“I think there’s kind of a frenzy about inflammation in psychiatry right now,” says Christopher Lowry, a neuroscientist at the University of Colorado Boulder. He presented results of experiments probing the link between fearful behaviour and immune response at a meeting in Victoria, Canada, last week of the International Behavioral Neuroscience Society.
Studies of military personnel suggest that immune function can influence the development of PTSD. Soldiers whose blood contains high levels of the inflammatory protein CRP before they are deployed2, or who have a genetic mutation that makes CRP more active3, are more likely to develop the disorder.
To directly test whether altering the immune system affects fear and anxiety, Lowry and colleagues injected mice with a common bacterium, Mycobacterium vaccae, three times over three weeks to modulate their immune systems. The scientists then placed these mice, and a control group of unimmunized mice, in cages with larger, more aggressive animals.
Mice that had received the injections were more ‘proactive’ in dealing with the aggressor, Lowry says, rather than simply surrendering, as most mice do. And the guts of the immunized mice remained healthy, whereas the animals in the control group developed inflamed colons and their gut bacteria shifted to favour species associated with stress.
In a second experiment, Lowry and colleagues injected rats with M. vaccae and conditioned them to fear a sound that was associated with an electric shock to the foot. This fear was then ‘extinguished’ by exposing the animals to the sound without the foot shock. Immunized rats lost their fear much more quickly than unimmunized animals, suggesting that immunomodulation could be a treatment for PTSD as well as a preventive measure.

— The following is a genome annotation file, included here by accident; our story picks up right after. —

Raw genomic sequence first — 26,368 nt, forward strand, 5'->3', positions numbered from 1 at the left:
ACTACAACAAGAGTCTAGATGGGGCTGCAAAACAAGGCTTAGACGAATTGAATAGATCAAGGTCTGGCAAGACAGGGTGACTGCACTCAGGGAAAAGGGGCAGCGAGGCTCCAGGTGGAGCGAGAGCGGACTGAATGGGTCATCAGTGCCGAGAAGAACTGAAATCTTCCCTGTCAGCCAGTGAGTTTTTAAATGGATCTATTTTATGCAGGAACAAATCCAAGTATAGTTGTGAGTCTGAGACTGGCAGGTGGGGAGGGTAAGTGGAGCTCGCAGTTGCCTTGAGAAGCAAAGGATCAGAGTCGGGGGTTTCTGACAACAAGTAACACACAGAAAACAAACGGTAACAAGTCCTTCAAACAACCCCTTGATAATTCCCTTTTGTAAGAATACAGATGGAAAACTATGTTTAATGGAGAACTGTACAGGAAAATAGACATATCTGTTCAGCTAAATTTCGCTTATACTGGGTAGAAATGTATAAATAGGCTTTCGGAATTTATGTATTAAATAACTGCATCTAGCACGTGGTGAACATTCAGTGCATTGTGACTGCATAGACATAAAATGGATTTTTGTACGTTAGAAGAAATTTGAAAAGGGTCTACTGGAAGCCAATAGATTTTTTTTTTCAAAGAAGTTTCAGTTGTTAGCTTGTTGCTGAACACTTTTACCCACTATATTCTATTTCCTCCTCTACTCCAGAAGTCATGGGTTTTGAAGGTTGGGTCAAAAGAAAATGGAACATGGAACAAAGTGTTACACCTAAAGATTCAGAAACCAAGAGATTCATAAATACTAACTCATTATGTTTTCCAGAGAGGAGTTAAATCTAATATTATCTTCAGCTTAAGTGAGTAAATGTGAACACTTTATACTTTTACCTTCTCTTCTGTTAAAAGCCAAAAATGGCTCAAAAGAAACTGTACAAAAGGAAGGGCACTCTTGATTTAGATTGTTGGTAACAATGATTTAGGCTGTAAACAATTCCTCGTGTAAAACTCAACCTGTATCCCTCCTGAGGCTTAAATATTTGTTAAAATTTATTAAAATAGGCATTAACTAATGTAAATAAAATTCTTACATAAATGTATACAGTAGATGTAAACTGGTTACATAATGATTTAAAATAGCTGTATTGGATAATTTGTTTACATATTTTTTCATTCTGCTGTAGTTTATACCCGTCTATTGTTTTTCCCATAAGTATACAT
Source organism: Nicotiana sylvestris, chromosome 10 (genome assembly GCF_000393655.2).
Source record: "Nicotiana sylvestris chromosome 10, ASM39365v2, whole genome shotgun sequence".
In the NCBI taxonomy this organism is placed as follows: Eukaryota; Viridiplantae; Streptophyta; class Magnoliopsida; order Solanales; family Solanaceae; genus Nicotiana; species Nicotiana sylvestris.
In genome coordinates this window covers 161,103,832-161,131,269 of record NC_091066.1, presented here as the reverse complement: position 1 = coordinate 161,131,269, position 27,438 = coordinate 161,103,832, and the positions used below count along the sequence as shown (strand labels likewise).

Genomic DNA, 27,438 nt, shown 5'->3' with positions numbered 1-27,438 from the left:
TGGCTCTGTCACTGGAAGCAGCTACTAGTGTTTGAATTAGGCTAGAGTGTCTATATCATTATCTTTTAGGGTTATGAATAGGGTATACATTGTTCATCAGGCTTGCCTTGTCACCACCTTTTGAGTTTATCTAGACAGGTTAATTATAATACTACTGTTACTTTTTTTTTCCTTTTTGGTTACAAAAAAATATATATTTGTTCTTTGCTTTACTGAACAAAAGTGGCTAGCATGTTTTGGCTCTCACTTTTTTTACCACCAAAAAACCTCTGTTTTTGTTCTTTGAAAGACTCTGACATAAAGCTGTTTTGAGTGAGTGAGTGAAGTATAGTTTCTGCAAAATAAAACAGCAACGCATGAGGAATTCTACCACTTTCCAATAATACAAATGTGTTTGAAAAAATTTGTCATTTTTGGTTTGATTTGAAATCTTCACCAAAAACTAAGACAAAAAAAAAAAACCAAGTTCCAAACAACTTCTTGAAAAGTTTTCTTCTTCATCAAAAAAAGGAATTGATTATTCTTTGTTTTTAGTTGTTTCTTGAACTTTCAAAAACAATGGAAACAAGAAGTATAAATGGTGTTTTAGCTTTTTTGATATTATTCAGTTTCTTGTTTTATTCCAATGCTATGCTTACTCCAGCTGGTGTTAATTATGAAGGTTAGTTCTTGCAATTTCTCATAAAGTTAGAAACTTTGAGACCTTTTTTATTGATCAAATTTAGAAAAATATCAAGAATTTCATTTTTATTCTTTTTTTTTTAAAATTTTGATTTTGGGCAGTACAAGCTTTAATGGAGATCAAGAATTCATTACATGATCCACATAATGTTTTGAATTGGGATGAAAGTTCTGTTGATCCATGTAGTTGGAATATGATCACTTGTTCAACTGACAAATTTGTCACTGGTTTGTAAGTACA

Lowry says that his group is considering clinical trials of the therapy. Because M. vaccae has been extensively used in humans as a treatment for other diseases, he hopes that regulators will approve the trial plans fairly quickly.
Jessica Gill, who studies neurogenomics at the US National Institute of Nursing Research in Bethesda, Maryland, says that the idea of preventive treatment for PTSD is interesting. “It definitely is conceivable something like this could be translated to use in populations where we know they’re going to be under stress,” she says.
In a separate study also presented at the neuroscience meeting, researchers taught mice to fear a sound by delivering an electric shock each time it played. The team, led by neuroscientist Matthew Young of the Yerkes National Primate Research Center in Atlanta, Georgia, then injected the animals with molecules from the surface of bacteria to trigger an immune response.
Twelve hours later, the scientists tested the animals’ reaction to the sound, and found that mice that had been injected acted in a more fearful way than did mice in a control group.
“It’s massively intriguing,” says Bill Deakin, a neuroscientist at the University of Manchester, UK. He is beginning a clinical trial to give 200 people with schizophrenia the antibiotic minocycline, which blocks inflammation in the brain, to determine whether this treatment lessens the shrinkage in the brain's grey matter that is seen early in the disease. A smaller study found that this treatment lessened symptoms of the disease 4.
Deakin hopes that treating people at genetic risk of schizophrenia or who are showing early signs of psychosis could lessen the disease’s symptoms once it develops. “We have all these little clues,” he says.